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Emmy nominees to watch before the ceremony: 'GLOW'

Gayle Rankin, Rebekka Johnson, Kimmy Gatewood, Alison Brie,

Gayle Rankin, Rebekka Johnson, Kimmy Gatewood, Alison Brie, Sunita Mani, Mariana Palka, Ellen Wong, Jackie Tohn, Kia Stevens, Betty Gilpin, Kate Nash, Shakira Barrera, Britney Young in Netflix's "GLOW." Credit: Netflix/Erica Parise

The 70th annual Primetime Emmy Awards arrive Sept. 17, but this week I'll take a look at some of the nominees — the ones you may have overlooked. One slam-dunk winner: "GLOW," which recently launched a second season on Netflix and which also stars Oceanside native Jackie Tohn, as Melrose.

For those still wondering about "GLOW" — an Emmy nod for best comedy, and for co-star Betty Gilpin as supporting actress — let's take a moment to demystify this. It's a joyous, big-hearted romp through an '80s-era subculture of cheesy TV suffused with antediluvian values — sexist, racist, occasionally, or overtly, misogynistic ones. ("GLOW" is funny but not unserious, and the second season finds plenty of #MeToo and Time's Up tangents.)

But to love this show is to simply allow it to work its unique magic — for example, in the second season launch, that opening title sequence scene that Ruth (Alison Brie) shot at the mall, enlisting the help of a moonlighting security guard while Billy Joel's "You May Be Right" tracks. Who wouldn't love this scene? Who couldn't? Well, Sam (Marc Maron).

But I'm getting way ahead of myself: "GLOW's" about a struggling actress in ’80s-era Hollywood — Brie's Ruth Wilder — who answers a casting notice seeking only women. Washed-up director Sam Sylvia (Marc Maron) is looking to launch an all-female wrestling series, “GLOW,” for Gorgeous Ladies of Wrestling. Ruth's pal and rival, Debbie Eagan (Gilpin), becomes a producer on this hunk of TV Velveeta. ("GLOW" is based on the mid-’80s syndicated hoot of the same name).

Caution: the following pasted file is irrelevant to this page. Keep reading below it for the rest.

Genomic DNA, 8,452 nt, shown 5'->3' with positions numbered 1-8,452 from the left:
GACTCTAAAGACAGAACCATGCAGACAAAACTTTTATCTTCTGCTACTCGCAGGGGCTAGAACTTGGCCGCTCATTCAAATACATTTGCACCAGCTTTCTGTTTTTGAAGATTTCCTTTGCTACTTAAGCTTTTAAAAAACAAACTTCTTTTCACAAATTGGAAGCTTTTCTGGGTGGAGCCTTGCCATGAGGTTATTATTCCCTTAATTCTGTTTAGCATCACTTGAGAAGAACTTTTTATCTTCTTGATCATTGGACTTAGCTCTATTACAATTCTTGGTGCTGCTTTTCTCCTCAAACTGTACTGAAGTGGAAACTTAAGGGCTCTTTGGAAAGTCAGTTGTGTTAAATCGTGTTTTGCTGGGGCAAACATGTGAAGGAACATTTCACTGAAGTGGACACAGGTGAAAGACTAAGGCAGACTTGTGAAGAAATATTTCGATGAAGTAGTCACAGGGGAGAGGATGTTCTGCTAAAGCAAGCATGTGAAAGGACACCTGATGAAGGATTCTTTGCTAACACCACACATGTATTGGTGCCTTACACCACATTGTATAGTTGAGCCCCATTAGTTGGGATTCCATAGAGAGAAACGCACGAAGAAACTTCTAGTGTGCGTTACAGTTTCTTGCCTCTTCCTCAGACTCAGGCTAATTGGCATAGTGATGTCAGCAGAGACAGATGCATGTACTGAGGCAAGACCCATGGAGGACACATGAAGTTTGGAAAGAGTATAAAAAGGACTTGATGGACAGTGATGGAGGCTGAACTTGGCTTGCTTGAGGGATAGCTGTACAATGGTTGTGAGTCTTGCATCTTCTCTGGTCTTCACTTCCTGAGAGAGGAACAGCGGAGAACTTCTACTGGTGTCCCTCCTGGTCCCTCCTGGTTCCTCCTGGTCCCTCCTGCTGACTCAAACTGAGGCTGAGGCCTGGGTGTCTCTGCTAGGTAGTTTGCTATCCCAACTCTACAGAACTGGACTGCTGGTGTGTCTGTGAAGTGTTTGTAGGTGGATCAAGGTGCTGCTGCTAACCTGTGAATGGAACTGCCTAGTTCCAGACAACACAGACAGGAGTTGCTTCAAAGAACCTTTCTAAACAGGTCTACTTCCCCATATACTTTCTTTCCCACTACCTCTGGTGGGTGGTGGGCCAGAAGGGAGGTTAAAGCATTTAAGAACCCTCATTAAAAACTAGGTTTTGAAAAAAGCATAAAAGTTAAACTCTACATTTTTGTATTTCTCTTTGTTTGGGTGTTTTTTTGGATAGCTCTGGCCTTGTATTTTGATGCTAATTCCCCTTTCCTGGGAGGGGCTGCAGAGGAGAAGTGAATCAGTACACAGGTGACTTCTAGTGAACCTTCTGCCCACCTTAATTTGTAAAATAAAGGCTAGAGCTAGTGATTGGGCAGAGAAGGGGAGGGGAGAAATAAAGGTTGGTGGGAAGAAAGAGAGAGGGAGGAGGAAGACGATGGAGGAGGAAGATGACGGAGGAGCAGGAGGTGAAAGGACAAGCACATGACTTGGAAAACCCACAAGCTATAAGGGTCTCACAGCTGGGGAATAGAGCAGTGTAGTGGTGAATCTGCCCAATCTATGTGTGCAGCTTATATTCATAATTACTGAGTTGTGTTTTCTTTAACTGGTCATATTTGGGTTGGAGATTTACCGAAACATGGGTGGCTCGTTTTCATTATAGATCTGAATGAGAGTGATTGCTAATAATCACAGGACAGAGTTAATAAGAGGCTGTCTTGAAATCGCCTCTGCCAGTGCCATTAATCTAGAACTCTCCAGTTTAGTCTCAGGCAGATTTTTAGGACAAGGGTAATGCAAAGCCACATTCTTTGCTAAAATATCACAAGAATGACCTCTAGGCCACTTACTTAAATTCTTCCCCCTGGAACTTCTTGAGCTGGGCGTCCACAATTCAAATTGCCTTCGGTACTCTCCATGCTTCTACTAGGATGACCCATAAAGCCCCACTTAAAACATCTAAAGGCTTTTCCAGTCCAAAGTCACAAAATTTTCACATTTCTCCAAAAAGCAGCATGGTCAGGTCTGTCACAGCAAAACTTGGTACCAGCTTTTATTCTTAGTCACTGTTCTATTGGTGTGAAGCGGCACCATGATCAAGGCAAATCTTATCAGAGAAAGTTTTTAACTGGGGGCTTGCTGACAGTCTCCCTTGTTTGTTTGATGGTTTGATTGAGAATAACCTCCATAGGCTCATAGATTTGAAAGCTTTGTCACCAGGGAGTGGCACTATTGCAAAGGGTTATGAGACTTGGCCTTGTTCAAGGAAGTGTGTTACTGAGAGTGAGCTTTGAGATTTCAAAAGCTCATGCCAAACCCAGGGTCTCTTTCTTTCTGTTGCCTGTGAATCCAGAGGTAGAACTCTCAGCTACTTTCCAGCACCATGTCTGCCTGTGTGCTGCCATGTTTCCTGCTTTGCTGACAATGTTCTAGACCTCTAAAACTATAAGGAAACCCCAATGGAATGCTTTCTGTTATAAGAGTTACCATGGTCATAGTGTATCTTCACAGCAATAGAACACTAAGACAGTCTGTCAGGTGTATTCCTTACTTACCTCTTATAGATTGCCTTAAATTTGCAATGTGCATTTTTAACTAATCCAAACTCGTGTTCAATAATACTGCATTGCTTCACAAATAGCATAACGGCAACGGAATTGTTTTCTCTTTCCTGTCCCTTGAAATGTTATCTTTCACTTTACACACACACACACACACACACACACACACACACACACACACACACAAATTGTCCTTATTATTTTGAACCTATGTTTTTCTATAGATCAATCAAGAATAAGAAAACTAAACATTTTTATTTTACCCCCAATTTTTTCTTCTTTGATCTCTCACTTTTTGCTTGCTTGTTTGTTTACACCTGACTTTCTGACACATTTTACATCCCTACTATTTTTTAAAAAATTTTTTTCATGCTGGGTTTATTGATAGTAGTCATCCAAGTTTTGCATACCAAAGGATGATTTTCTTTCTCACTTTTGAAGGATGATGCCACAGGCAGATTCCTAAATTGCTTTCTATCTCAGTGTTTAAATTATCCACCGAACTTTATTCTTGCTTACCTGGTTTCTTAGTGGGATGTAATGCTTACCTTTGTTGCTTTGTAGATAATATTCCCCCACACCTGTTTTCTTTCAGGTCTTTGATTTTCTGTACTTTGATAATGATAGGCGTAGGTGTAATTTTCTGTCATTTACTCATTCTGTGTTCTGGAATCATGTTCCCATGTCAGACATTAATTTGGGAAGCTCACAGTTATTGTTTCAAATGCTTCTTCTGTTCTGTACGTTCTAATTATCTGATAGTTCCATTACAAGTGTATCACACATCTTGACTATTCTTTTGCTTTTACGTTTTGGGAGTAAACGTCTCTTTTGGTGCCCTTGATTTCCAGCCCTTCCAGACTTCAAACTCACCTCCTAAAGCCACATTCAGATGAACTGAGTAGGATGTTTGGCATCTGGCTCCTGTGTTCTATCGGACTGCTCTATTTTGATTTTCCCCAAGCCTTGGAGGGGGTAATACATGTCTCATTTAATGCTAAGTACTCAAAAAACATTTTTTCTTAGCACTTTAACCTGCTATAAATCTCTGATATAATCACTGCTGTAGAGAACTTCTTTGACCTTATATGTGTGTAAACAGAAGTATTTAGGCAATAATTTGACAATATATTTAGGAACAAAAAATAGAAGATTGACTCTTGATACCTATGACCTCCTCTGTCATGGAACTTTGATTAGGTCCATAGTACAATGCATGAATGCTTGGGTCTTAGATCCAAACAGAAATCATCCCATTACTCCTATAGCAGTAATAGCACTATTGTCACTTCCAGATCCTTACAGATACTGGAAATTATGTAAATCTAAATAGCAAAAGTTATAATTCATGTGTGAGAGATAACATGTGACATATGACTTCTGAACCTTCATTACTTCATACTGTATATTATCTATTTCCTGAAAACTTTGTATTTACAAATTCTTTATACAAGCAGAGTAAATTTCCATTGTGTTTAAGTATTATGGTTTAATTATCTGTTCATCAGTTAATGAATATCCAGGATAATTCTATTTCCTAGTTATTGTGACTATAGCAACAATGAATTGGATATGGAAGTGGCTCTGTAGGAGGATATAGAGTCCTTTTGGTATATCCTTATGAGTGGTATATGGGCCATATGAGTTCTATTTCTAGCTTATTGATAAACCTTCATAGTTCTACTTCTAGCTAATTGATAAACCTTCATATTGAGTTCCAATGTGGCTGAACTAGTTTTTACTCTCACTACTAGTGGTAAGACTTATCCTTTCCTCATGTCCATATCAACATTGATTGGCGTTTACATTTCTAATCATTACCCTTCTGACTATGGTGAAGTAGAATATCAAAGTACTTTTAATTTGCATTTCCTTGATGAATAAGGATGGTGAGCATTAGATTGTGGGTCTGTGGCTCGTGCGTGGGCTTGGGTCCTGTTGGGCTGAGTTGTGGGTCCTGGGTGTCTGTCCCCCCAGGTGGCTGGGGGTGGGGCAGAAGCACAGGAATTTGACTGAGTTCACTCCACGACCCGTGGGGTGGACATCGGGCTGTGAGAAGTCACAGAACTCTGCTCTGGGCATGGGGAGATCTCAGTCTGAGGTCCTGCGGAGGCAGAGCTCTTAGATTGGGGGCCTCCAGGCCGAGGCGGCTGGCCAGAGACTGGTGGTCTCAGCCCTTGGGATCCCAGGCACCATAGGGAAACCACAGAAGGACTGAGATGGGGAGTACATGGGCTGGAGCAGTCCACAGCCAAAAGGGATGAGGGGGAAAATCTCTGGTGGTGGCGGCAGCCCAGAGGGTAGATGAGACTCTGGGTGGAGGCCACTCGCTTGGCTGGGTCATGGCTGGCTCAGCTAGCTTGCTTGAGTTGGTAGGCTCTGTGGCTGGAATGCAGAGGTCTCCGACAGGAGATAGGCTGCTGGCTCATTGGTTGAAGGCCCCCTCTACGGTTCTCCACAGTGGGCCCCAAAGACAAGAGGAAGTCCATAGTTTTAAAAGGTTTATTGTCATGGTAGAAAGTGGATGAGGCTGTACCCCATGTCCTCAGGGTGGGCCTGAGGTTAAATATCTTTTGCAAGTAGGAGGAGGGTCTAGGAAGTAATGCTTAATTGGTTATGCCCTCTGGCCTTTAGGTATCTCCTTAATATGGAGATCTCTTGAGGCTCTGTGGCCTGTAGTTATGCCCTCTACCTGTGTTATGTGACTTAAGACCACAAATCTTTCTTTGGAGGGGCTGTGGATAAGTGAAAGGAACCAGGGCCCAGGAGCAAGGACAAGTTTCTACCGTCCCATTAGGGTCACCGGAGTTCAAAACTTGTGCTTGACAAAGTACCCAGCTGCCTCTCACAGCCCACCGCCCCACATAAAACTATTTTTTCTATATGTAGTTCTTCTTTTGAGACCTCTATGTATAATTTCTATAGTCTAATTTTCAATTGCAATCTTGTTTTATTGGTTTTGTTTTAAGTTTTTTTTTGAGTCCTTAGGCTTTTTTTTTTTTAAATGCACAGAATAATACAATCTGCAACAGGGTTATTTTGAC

Co-creators Liz Flahive and Carly Mensch have avoided the easy temptation of turning this material into a running gag, or the characters into clowns. Instead, they have lives and back stories, tragedies and triumphs — mostly the former. To us, they’ve been consigned to the dark underside of an eat ’em up, spit ’em out industry. But to them, the show is a paycheck, a way out, a chance for glory or a chance for redemption. Where we see a farce, they see a wrestling version of  “Fame.”

And while it may be hard to imagine Brie as a professional wrestler, even a fake one, that is one of the jokes, or the better part of one. With aspirations to “real” acting, she’s very much into “method;” Sam in the first season took to calling her Uta Hagen, the famed acting teacher, but she likes to think of herself as Alma Hitchcock to Sam's Alfred Hitchcock. (Did Ed Wood have a significant other? Just wondering here.)

“GLOW” is about female empowerment and couldn’t be otherwise, but there’s a little more going on — female relationships and the unique ties that bind, even when frayed by a patriarchy that profits from fraying them. Mostly, it's simply terrific.

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